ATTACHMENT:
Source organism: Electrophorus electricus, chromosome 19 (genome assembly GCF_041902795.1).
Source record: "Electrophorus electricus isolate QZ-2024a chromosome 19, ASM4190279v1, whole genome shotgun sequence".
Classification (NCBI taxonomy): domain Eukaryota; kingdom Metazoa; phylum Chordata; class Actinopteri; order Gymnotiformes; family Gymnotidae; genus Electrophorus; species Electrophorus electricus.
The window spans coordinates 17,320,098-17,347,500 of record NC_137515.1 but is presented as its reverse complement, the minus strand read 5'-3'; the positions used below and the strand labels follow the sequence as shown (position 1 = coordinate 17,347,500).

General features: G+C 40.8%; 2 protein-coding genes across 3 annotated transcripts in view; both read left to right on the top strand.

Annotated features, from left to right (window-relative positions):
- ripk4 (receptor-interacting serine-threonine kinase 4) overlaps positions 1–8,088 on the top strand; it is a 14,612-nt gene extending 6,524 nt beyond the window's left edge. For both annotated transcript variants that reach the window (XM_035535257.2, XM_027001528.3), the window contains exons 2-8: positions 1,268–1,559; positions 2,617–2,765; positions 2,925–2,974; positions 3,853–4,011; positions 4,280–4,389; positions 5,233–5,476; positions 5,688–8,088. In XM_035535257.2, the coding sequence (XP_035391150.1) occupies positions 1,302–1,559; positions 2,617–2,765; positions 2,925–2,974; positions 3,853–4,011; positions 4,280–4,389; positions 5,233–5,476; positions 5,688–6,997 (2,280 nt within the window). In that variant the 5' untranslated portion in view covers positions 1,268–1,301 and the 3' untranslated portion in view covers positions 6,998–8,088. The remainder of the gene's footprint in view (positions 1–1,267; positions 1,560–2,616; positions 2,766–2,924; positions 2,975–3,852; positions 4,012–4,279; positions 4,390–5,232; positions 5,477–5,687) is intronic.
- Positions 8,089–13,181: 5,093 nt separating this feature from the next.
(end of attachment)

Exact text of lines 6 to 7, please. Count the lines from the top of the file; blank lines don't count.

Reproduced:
Annotated features, from left to right (window-relative positions):
- ripk4 (receptor-interacting serine-threonine kinase 4) overlaps positions 1–8,088 on the top strand; it is a 14,612-nt gene extending 6,524 nt beyond the window's left edge. For both annotated transcript variants that reach the window (XM_035535257.2, XM_027001528.3), the window contains exons 2-8: positions 1,268–1,559; positions 2,617–2,765; positions 2,925–2,974; positions 3,853–4,011; positions 4,280–4,389; positions 5,233–5,476; positions 5,688–8,088. In XM_035535257.2, the coding sequence (XP_035391150.1) occupies positions 1,302–1,559; positions 2,617–2,765; positions 2,925–2,974; positions 3,853–4,011; positions 4,280–4,389; positions 5,233–5,476; positions 5,688–6,997 (2,280 nt within the window). In that variant the 5' untranslated portion in view covers positions 1,268–1,301 and the 3' untranslated portion in view covers positions 6,998–8,088. The remainder of the gene's footprint in view (positions 1–1,267; positions 1,560–2,616; positions 2,766–2,924; positions 2,975–3,852; positions 4,012–4,279; positions 4,390–5,232; positions 5,477–5,687) is intronic.